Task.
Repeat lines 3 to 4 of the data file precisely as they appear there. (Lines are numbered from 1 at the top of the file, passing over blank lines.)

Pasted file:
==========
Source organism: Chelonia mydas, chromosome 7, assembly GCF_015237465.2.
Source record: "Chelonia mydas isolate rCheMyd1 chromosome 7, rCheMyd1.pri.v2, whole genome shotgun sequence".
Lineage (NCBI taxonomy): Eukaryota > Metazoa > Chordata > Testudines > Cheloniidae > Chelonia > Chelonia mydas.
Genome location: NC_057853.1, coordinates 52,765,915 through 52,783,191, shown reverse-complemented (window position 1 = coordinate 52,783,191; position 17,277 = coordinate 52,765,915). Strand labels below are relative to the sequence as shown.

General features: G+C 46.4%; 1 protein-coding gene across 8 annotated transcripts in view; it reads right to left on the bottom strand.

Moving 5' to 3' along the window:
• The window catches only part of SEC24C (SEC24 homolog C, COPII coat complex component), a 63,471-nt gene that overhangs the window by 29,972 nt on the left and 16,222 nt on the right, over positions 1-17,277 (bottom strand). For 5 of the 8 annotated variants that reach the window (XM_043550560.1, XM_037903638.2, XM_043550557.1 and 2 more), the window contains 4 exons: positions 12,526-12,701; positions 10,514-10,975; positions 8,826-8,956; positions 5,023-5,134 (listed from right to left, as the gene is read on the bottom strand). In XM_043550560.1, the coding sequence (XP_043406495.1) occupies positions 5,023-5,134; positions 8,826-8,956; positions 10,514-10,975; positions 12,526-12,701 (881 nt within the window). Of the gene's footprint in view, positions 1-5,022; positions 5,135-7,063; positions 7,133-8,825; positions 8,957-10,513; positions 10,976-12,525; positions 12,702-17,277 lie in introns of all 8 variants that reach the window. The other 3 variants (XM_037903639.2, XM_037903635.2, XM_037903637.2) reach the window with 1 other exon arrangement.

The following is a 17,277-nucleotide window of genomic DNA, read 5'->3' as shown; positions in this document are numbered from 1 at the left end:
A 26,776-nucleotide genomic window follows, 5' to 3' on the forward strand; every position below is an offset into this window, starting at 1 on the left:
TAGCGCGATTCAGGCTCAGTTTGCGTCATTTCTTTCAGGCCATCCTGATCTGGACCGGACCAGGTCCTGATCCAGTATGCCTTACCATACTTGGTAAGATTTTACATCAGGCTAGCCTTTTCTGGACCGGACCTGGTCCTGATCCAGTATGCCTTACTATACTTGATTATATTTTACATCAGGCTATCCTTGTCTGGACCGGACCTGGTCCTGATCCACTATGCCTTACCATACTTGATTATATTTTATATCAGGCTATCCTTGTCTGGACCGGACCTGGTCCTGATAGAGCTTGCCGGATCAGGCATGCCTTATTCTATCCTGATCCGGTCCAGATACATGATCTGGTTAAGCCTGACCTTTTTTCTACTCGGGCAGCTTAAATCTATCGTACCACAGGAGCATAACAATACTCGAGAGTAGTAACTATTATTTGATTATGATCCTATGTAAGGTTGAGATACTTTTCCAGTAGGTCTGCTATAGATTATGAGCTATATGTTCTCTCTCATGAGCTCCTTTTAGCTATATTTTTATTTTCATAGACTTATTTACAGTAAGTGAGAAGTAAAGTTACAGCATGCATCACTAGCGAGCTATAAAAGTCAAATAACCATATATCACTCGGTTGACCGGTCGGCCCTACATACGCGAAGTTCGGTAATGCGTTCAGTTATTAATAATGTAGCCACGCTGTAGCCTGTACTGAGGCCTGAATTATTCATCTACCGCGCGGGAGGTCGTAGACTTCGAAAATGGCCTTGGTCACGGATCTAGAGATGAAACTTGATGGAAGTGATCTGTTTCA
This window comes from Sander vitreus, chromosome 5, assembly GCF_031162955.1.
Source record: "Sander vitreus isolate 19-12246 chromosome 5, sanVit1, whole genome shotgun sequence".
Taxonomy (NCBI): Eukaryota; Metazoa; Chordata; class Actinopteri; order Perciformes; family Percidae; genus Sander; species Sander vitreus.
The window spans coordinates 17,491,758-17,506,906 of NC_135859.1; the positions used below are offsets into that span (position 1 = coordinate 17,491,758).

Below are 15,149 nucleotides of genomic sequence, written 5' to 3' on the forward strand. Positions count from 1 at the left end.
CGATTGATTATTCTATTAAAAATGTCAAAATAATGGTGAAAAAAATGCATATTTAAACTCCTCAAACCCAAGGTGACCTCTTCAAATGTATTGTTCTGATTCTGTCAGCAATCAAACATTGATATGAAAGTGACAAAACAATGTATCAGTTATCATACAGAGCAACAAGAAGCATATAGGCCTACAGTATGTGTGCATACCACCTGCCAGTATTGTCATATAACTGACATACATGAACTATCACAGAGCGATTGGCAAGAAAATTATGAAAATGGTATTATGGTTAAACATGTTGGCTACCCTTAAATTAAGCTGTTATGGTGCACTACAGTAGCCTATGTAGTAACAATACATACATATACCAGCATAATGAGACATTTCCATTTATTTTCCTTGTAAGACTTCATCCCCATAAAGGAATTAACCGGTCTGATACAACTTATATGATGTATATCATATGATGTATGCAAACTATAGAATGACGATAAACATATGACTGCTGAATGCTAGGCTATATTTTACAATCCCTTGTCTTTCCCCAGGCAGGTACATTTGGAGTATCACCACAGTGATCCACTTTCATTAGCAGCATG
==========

Lineage (NCBI taxonomy): Eukaryota > Metazoa > Chordata > Testudines > Cheloniidae > Chelonia > Chelonia mydas.
Genome location: NC_057853.1, coordinates 52,765,915 through 52,783,191, shown reverse-complemented (window position 1 = coordinate 52,783,191; position 17,277 = coordinate 52,765,915). Strand labels below are relative to the sequence as shown.